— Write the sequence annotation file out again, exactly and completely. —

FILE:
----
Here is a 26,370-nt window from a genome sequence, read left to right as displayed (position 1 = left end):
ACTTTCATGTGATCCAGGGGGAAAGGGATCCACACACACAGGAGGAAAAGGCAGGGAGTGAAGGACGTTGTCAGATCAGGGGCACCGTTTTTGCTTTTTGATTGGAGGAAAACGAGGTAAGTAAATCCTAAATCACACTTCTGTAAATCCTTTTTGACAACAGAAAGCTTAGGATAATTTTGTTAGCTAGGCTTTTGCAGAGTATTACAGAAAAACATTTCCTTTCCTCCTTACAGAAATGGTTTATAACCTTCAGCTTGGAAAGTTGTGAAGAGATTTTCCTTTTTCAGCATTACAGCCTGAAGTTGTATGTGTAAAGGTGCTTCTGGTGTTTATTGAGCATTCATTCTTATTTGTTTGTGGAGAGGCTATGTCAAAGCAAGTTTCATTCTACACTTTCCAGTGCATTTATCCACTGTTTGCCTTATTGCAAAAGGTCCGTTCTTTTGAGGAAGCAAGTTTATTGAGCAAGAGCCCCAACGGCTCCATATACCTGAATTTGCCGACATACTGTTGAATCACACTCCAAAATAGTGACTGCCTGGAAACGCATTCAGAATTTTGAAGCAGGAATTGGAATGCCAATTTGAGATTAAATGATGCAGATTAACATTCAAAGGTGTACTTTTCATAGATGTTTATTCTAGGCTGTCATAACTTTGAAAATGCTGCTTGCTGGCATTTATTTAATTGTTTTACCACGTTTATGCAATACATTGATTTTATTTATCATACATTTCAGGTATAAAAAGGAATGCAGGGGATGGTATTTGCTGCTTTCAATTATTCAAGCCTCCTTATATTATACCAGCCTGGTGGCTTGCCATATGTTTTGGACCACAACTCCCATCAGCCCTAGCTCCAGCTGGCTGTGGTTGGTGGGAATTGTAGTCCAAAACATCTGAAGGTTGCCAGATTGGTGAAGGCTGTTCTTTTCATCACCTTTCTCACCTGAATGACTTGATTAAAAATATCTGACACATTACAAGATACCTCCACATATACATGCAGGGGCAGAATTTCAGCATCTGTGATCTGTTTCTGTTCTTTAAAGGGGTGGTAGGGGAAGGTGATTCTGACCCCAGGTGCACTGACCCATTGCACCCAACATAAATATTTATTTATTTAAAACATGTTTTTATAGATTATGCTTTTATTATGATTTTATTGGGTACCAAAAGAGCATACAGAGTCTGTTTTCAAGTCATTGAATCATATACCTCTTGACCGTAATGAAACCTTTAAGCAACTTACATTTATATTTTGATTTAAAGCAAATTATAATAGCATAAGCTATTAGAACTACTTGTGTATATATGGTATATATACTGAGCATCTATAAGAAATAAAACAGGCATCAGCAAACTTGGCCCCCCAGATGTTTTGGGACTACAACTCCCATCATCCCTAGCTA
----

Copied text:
Here is a 26,370-nt window from a genome sequence, read left to right as displayed (position 1 = left end):
ACTTTCATGTGATCCAGGGGGAAAGGGATCCACACACACAGGAGGAAAAGGCAGGGAGTGAAGGACGTTGTCAGATCAGGGGCACCGTTTTTGCTTTTTGATTGGAGGAAAACGAGGTAAGTAAATCCTAAATCACACTTCTGTAAATCCTTTTTGACAACAGAAAGCTTAGGATAATTTTGTTAGCTAGGCTTTTGCAGAGTATTACAGAAAAACATTTCCTTTCCTCCTTACAGAAATGGTTTATAACCTTCAGCTTGGAAAGTTGTGAAGAGATTTTCCTTTTTCAGCATTACAGCCTGAAGTTGTATGTGTAAAGGTGCTTCTGGTGTTTATTGAGCATTCATTCTTATTTGTTTGTGGAGAGGCTATGTCAAAGCAAGTTTCATTCTACACTTTCCAGTGCATTTATCCACTGTTTGCCTTATTGCAAAAGGTCCGTTCTTTTGAGGAAGCAAGTTTATTGAGCAAGAGCCCCAACGGCTCCATATACCTGAATTTGCCGACATACTGTTGAATCACACTCCAAAATAGTGACTGCCTGGAAACGCATTCAGAATTTTGAAGCAGGAATTGGAATGCCAATTTGAGATTAAATGATGCAGATTAACATTCAAAGGTGTACTTTTCATAGATGTTTATTCTAGGCTGTCATAACTTTGAAAATGCTGCTTGCTGGCATTTATTTAATTGTTTTACCACGTTTATGCAATACATTGATTTTATTTATCATACATTTCAGGTATAAAAAGGAATGCAGGGGATGGTATTTGCTGCTTTCAATTATTCAAGCCTCCTTATATTATACCAGCCTGGTGGCTTGCCATATGTTTTGGACCACAACTCCCATCAGCCCTAGCTCCAGCTGGCTGTGGTTGGTGGGAATTGTAGTCCAAAACATCTGAAGGTTGCCAGATTGGTGAAGGCTGTTCTTTTCATCACCTTTCTCACCTGAATGACTTGATTAAAAATATCTGACACATTACAAGATACCTCCACATATACATGCAGGGGCAGAATTTCAGCATCTGTGATCTGTTTCTGTTCTTTAAAGGGGTGGTAGGGGAAGGTGATTCTGACCCCAGGTGCACTGACCCATTGCACCCAACATAAATATTTATTTATTTAAAACATGTTTTTATAGATTATGCTTTTATTATGATTTTATTGGGTACCAAAAGAGCATACAGAGTCTGTTTTCAAGTCATTGAATCATATACCTCTTGACCGTAATGAAACCTTTAAGCAACTTACATTTATATTTTGATTTAAAGCAAATTATAATAGCATAAGCTATTAGAACTACTTGTGTATATATGGTATATATACTGAGCATCTATAAGAAATAAAACAGGCATCAGCAAACTTGGCCCCCCAGATGTTTTGGGACTACAACTCCCATCATCCCTAGCTA